Yukon home builders are responding to the price signals coming out of our spiraling housing crisis.
The latest Yukon government economic forecast shows investment in residential construction in the first seven months of 2021 at $128 million, dramatically higher than any similar period in the last decade.
The average from 2010 to the last year before the pandemic, again for the first seven months of the year, was $66 million. The year with the highest figure in that period was 2012 at $88 million.
Despite the pandemic’s arrival, 2020 was also strong at $79 million.
This year’s surge in housing investment is at least a bit of good news for the many Yukoners struggling to find affordable housing.
But does it mean lots of new supply and that Whitehorse housing prices will fall back from their recent peaks?
That’s not so clear, for several reasons.
First, the forecast also points out that construction costs have surged. Across Canada, construction costs for single-detached homes are up almost a fifth since last year. So a bunch of that higher residential investment is going to pricier invoices, not more square feet.
Second, if you dig deeper into Statistics Canada data, you’ll see that only 44 percent of that investment went into new construction. That’s lower than the last three years, and is related to the surge of home renovation that locked-down home-owners launched during the pandemic. We also don’t know the mix of monster homes and more affordable units.
The other 56 per cent went into renovations, conversions and other kinds of investment. Some of this includes adding a new basement suite to the house or converting a garage into a new housing unit. But a good chunk of it is renovating existing units, which doesn’t increase the housing supply.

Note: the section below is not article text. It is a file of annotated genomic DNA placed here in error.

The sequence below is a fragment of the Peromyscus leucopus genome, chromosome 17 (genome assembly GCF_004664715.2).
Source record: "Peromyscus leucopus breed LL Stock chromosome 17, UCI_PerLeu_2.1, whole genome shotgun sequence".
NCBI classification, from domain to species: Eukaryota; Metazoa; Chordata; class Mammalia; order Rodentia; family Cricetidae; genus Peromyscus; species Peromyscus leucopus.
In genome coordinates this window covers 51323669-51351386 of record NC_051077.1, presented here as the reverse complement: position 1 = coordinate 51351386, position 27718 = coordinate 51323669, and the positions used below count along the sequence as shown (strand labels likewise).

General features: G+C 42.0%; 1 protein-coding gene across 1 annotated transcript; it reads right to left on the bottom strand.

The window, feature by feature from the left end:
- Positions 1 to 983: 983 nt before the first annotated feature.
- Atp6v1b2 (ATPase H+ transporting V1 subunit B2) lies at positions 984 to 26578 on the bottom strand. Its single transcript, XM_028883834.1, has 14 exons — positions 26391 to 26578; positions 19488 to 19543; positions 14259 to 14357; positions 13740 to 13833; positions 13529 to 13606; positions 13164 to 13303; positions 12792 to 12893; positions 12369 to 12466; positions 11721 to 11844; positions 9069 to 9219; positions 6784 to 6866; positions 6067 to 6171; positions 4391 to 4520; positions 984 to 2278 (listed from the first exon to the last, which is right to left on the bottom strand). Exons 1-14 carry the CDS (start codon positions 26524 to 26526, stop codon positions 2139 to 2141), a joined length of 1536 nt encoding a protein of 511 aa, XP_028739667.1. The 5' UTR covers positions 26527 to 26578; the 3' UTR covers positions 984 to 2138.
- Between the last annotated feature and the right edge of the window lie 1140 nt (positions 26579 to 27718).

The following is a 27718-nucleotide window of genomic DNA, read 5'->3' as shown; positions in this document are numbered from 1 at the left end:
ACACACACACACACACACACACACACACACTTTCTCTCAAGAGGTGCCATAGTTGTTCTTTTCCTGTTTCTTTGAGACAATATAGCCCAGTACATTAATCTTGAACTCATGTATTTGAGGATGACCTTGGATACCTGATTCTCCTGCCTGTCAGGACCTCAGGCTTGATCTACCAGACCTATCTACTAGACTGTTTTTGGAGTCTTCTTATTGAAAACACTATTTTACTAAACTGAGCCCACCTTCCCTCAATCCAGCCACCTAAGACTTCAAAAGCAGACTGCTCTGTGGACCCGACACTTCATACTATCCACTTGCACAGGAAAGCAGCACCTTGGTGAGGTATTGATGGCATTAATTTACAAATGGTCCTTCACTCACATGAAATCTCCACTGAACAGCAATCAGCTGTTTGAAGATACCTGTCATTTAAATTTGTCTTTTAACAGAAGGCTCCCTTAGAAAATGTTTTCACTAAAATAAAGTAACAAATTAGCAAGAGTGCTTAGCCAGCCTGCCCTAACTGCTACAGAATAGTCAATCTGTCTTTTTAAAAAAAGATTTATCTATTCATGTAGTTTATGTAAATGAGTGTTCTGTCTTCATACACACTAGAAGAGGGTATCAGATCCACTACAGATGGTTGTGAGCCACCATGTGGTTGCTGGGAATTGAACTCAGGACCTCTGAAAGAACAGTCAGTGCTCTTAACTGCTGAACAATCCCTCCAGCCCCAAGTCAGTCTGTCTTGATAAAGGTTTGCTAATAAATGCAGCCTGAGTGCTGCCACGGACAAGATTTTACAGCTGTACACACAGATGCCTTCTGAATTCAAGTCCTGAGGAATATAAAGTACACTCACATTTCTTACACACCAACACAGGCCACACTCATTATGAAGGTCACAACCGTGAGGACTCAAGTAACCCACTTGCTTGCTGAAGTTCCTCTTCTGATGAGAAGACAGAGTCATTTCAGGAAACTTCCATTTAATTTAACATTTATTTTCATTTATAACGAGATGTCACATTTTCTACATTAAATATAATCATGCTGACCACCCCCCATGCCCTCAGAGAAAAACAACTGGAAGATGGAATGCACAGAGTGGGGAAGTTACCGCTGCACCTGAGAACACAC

Third, commercial and industrial construction was down sharply in the first seven months of this year. This includes government and private sector projects delayed by the pandemic. As a result, local contractors had more capacity to deploy on residences. As the pandemic fades, you can expect government and corporate projects to start competing for contractors with residential projects again.
All of those factors suggest housing supply won’t go up quite as much as those headline figures about surging residential investment suggest.
Meanwhile, on the demand side, there appears to be no let up in sight. The formula that has driven our rising transfer payment is unchanged. In fact, a number of new federal infrastructure and social programs suggest new streams of money to be layered on top of planned transfers. The government forecast sees the population of the Yukon rising by 4170 people from 2020 to 2025. That’s an additional 838 people per year on average who will need somewhere to live.
Furthermore, the previous social and demographic trends that boost housing demand are likely to continue. The number of Yukoners per household was just less than 3 in 1991. By 2016, it was less than 2.5. Steadily rising incomes for many Yukoners allow them to afford more rooms per person. Old-timers remark that those old government one-and-a-halfs that housed a family of four or five in the 1970s are now considered cramped for a couple.
This year’s rise in residential investment is welcome, but likely isn’t enough to dramatically change the trajectory of the housing market. For that, years of high investment in a large number of new units will be needed.
One thing that is remarkable in the data is how steady new construction investment was over the last decade. On an annual basis, investment in new residential construction was $68 million per year from 2010 to 2019. The highest years were 2011 and 2012 at around $90 million. This is somewhat surprising, since you would expect surging prices in 2018 and 2019 to have sparked an even bigger wave of construction. Yet those years didn’t hit $80 million.
This is a reminder that there is a lot more affecting housing supply than just the willingness of investors to plough money into new construction. As industry insiders have talked about for years, lot availability, zoning rules, building codes, cost per square foot, competition for contractors with government and private-sector projects and other factors also play key roles.
Good news about housing investment this year doesn’t mean we can avoid dealing with these other factors if we really want to solve the housing crisis.
Keith Halliday is a Yukon economist, author of the Aurore of the Yukon youth adventure novels and co-host of the Klondike Gold Rush History podcast. He is a Ma Murray award-winner for best columnist.